The study explores options for mitigating the impact of human encroachment on five predators who cling to survival in isolated pockets of protected forest surrounded by a mosaic of roadways, unprotected forest, plantations and pastures.

“The study details a least-cost plan for the development of a multispecies biological corridor that connects protected areas in the Upper Parana Atlantic Forest Region of Misiones, Argentina,” said co-author Karen DeMatteo, a biology research scientist and lecturer in environmental studies in Arts & Sciences.

DeMatteo, who has spent 10 years working on the project,  said completion of the corridor model will allow researchers and community leaders to begin working with property owners to establish the habitat corridors.

“This plan is exciting not only for the future of the local biodiversity, but also because it involved a lot of collaboration from the local government and universities to make it happen,” she said.

Recent studies have argued that establishing small, protected reserves for endangered species, even in the best of habitats, is not enough to ensure long-term survival because species must move across their range to breed with other scattered populations and maintain genetic diversity.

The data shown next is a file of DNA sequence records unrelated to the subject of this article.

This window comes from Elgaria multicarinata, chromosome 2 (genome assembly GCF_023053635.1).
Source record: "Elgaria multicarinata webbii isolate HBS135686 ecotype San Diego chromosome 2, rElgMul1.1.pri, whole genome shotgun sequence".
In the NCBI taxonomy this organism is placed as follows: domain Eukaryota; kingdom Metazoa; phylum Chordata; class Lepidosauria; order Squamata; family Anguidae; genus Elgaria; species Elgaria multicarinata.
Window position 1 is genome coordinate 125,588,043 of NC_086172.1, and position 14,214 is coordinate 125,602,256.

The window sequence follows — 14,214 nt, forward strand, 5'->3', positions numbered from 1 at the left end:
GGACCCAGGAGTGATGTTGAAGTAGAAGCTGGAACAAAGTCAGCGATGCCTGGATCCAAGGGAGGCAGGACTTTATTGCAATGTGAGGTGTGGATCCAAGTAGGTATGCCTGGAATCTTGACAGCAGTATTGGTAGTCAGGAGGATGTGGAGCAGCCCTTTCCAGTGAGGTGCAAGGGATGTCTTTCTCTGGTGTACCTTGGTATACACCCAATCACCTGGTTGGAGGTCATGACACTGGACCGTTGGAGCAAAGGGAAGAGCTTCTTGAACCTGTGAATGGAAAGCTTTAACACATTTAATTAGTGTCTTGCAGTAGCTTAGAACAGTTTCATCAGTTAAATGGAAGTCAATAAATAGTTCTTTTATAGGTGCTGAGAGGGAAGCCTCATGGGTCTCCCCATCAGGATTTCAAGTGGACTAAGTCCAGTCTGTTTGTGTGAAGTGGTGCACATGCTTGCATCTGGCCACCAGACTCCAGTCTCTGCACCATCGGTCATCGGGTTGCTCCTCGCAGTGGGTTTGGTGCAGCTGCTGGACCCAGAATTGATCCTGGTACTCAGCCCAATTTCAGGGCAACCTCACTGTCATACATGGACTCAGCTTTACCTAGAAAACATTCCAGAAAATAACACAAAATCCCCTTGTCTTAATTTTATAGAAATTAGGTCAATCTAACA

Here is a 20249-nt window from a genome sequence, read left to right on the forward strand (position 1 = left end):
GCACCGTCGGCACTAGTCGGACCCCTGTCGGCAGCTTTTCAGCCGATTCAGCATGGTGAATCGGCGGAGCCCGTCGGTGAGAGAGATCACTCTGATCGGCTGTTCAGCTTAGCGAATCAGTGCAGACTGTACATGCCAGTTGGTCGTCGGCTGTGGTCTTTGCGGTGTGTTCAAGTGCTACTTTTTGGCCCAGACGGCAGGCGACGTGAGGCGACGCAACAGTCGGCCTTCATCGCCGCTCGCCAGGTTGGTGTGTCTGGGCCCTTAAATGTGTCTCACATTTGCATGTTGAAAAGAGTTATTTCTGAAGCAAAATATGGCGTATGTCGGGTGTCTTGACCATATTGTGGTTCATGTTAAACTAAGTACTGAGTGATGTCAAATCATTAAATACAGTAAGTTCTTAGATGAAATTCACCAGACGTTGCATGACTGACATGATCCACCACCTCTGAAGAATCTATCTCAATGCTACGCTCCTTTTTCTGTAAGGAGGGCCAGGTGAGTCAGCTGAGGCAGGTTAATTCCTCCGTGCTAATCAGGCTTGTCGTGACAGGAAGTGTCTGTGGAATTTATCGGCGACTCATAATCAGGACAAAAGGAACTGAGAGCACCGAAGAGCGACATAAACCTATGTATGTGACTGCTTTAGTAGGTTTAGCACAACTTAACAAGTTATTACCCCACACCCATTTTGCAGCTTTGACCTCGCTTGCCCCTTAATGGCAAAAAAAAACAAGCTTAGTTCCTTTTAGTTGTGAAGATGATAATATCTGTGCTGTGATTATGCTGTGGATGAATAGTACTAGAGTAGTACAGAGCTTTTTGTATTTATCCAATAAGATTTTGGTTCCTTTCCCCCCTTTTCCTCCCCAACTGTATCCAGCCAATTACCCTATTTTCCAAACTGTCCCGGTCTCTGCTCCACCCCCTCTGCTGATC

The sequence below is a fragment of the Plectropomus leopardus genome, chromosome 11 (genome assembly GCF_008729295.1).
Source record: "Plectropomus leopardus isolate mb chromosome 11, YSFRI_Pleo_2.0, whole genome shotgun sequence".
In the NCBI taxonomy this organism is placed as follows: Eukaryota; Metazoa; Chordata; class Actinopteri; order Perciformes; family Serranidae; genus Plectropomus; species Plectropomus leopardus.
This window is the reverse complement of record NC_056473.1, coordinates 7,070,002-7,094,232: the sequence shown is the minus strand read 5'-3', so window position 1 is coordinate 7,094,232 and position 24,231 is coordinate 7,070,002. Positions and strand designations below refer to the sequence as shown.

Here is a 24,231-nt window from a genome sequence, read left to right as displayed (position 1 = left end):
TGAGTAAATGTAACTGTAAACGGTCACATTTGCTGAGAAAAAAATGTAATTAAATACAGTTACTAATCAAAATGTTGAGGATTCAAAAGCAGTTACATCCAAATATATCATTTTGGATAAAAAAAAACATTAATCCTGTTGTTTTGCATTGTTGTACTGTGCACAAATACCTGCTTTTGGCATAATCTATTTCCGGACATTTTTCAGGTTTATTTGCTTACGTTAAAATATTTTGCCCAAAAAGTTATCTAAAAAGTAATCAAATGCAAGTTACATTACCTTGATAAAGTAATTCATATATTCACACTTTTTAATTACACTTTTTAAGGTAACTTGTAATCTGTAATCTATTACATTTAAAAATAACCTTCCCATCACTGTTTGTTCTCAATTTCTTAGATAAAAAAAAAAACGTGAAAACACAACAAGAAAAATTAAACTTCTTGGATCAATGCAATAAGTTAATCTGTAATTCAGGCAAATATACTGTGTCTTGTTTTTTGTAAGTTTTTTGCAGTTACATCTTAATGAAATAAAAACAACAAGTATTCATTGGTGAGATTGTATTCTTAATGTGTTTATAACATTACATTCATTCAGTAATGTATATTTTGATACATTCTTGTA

Using dogs trained to detect the scat of specific species, DeMatteo’s team searched for evidence of the carnivores’ presence across a broad swath of northeastern Argentina, including public and private wildlife reserves, privately owned plantations, farms and pastures, and along roads and pathways leading to scattered communities.

DNA analysis of more than 900 scat samples collected over several summers allowed researchers to develop detailed maps of the species frequenting these habitats, including a sense of how their movements were influenced by habitat quality, topography, roadways and other human disturbances.

For species such as the jaguar, which rarely crosses into territory disturbed by humans, survival may hinge on the creation of habitat corridors linking isolated population pockets. Because the jaguar is so averse to human interaction, some studies have suggested that habitat corridors designed for it also would cover the needs of other predators.

DeMatteo’s study, which examined the habitat needs of jaguars, pumas, ocelots, oncillas and bush dogs, offers a more nuanced approach, suggesting that the optimal footprint for habitat corridors should be drawn with the overlapping needs of many species in mind.